Rubén Casas, Ph.D.
Assistant Professor, School of Interdisciplinary Arts and Sciences
Adjunct Assistant Professor, School of Urban Studies
2016 Doctor of Philosophy in English, University of Wisconsin-Madison, Madison, Wisconsin
2008 Master of Fine Arts in English, Oregon State University, Corvallis, Oregon
2006 Master of Arts in English, Chapman University, Orange, California
2004 Bachelor of Fine Arts in English, Chapman University, Orange, California
Dr. Casas serves as the faculty lead for the Urban Environmental Justice Initiative at Urban@UW.
Rubén Casas studies rhetoric in urban contexts. His research and teaching emphasize the role of the built environment in public life. One key area of focus in both his research and teaching is the way people’s ability to build community and establish a sense of place are materially and symbolically impacted by the processes and practices that have given a city its physical shape and form. Currently, Dr. Casas is studying the impact of long-commute times on people’s use of neighborhood parks in Tacoma, Washington. His next project will examine how the edges and borders of public universities impact street life in the streets and neighborhoods near campuses.
Dr. Casas is working on a book-length manuscript exploring the ways the U.S. nation-state leverages the built environment towards domestic state-making. The central concern of this book is this: like all modern liberal nation-states, the U.S. must continuously make its society legible if it is to perform its administrative functions of, for example, taxation and conscription. For a nation-state like the U.S., maintaining social legibility is an elusive task given the continuing presence and economic necessity of migrants, especially undocumented ones. In an increasingly diverse and factionalized society, one that historically and presently insists on categorizing people according to their difference—race, language, nationality, citizenship status—the nation-state must engage all manner of schemes to order and reorder a diversifying society. To wit: one of those is a built environment that promotes the physical and social mobility of some while simultaneously hindering and thwarting that of others.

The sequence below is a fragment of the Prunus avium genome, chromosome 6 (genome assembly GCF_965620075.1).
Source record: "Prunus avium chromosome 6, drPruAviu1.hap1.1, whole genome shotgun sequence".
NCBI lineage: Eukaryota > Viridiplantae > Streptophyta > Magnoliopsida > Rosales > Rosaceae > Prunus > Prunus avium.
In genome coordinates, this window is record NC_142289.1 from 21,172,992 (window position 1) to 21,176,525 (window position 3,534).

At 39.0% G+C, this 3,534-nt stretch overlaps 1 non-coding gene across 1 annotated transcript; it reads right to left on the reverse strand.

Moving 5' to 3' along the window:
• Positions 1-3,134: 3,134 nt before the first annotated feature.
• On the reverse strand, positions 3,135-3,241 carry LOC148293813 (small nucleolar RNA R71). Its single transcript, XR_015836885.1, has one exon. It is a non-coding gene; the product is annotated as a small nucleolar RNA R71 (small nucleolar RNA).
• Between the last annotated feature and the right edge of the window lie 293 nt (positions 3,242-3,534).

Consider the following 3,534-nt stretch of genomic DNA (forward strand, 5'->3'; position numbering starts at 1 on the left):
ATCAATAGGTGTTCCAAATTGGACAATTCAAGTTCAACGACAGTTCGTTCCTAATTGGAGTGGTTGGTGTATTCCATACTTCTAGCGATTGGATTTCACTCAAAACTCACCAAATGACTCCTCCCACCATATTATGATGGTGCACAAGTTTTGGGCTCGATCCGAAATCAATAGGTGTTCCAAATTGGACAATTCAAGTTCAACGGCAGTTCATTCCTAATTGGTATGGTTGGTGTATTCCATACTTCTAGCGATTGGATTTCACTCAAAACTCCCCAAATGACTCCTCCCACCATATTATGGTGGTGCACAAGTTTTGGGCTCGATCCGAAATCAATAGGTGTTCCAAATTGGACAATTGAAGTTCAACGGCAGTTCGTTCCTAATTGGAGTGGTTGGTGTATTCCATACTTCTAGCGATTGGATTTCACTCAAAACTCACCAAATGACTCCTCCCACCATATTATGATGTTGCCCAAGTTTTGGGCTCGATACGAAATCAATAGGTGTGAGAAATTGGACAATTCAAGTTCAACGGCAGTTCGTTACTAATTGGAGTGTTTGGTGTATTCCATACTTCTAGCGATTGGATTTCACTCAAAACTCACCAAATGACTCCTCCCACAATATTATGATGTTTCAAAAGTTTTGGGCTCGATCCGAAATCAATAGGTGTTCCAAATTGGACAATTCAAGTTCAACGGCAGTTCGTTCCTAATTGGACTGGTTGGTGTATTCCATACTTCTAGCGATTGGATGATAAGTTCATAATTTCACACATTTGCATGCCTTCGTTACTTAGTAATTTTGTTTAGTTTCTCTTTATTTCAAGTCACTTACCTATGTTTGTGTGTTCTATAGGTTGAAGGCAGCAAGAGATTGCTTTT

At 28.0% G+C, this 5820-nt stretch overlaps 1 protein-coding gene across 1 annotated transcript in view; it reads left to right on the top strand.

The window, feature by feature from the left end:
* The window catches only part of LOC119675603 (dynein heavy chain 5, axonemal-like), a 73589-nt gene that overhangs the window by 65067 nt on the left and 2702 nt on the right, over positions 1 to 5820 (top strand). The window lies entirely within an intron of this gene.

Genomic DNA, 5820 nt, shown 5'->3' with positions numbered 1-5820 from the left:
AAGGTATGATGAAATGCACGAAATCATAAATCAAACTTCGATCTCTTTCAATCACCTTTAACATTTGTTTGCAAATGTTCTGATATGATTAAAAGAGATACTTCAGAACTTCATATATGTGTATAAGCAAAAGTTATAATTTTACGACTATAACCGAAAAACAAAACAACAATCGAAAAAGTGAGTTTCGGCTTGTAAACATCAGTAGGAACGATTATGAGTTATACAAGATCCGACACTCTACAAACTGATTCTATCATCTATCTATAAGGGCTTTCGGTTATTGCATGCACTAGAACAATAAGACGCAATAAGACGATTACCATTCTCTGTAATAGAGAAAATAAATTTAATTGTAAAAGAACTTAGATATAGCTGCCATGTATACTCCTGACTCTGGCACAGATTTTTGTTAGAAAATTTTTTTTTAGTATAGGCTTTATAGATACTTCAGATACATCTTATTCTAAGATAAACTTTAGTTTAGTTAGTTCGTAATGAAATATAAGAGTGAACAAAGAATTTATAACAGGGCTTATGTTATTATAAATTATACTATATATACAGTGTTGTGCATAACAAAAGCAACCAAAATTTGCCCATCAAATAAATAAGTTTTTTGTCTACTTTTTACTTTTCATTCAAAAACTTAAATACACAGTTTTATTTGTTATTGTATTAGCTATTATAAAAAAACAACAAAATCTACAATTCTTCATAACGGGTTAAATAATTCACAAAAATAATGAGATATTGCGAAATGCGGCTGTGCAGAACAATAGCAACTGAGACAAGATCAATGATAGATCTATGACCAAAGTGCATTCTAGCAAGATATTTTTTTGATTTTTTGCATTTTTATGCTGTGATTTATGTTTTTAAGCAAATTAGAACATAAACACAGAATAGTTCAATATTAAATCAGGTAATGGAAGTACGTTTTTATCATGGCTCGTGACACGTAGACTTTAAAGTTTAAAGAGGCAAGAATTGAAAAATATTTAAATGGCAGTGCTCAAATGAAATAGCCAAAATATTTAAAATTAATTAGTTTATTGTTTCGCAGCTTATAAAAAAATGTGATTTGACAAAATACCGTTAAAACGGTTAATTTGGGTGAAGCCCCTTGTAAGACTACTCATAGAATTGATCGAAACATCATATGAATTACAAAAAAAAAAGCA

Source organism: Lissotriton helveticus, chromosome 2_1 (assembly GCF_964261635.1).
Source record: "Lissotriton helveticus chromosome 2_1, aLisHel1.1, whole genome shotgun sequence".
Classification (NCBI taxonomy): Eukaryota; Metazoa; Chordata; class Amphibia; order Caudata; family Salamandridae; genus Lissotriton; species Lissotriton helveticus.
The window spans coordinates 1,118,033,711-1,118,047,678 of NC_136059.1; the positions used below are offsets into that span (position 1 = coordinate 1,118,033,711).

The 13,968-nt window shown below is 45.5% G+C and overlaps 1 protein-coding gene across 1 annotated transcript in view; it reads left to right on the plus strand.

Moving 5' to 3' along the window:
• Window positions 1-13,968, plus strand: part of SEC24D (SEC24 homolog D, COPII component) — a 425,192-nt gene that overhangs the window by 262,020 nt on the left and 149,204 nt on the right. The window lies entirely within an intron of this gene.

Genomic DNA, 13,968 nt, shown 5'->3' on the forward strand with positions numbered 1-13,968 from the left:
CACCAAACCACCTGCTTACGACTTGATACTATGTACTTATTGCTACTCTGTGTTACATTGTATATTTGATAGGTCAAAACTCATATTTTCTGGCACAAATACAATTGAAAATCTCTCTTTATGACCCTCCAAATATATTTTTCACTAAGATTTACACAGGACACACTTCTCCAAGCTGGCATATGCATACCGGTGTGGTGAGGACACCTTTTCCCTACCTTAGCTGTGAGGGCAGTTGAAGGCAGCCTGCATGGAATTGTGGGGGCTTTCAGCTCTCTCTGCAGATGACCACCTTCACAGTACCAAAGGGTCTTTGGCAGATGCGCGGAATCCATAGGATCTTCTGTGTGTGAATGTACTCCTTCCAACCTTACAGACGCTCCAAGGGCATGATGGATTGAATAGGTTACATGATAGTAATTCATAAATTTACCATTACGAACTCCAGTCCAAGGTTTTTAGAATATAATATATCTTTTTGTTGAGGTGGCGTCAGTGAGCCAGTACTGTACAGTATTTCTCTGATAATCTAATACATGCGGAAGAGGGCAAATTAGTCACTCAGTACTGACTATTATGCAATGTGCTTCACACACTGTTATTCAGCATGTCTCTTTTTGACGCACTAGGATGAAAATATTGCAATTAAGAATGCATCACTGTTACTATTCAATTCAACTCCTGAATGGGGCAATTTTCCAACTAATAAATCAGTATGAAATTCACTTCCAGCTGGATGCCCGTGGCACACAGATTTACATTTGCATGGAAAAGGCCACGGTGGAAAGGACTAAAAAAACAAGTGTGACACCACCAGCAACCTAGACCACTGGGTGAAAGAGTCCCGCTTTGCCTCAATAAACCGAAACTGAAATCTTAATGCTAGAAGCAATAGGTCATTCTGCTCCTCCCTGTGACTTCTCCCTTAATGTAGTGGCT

"Where I Am Writing From: An Introduction to Rhetorical Cartographies," a chapter in, Dynamic Activities for First-Year Composition
“A Place for Life: Striving Towards Accessible and Equitable Public Spaces for Times of Crisis and Beyond,” chapter eight, in Global Reflections on COVID-19 Urban Inequalities, with Anaid Yerena, pp. 75 – 83, July 2021
“Maps as Inscription of Power: Imposing Visibility on New York’s “Shadow Transit,” Rhetoric Review, 40.2, July 2021
“Precarious Economies: Capitalism’s Creative Destruction in the Age of Neoliberal Campus Planning,” with Phillip Goodwin, Ralph Cintron, Joshua Hanan, Leslie Rossman, and Nicholas J. Sciullo. Special issue of The Review of Communication, Spring 2020
“The Place of Free Speech: Making Controversy Material at the Neoliberal University,” Present Tense: A Journal of Rhetoric in Society, 8.1, December 2019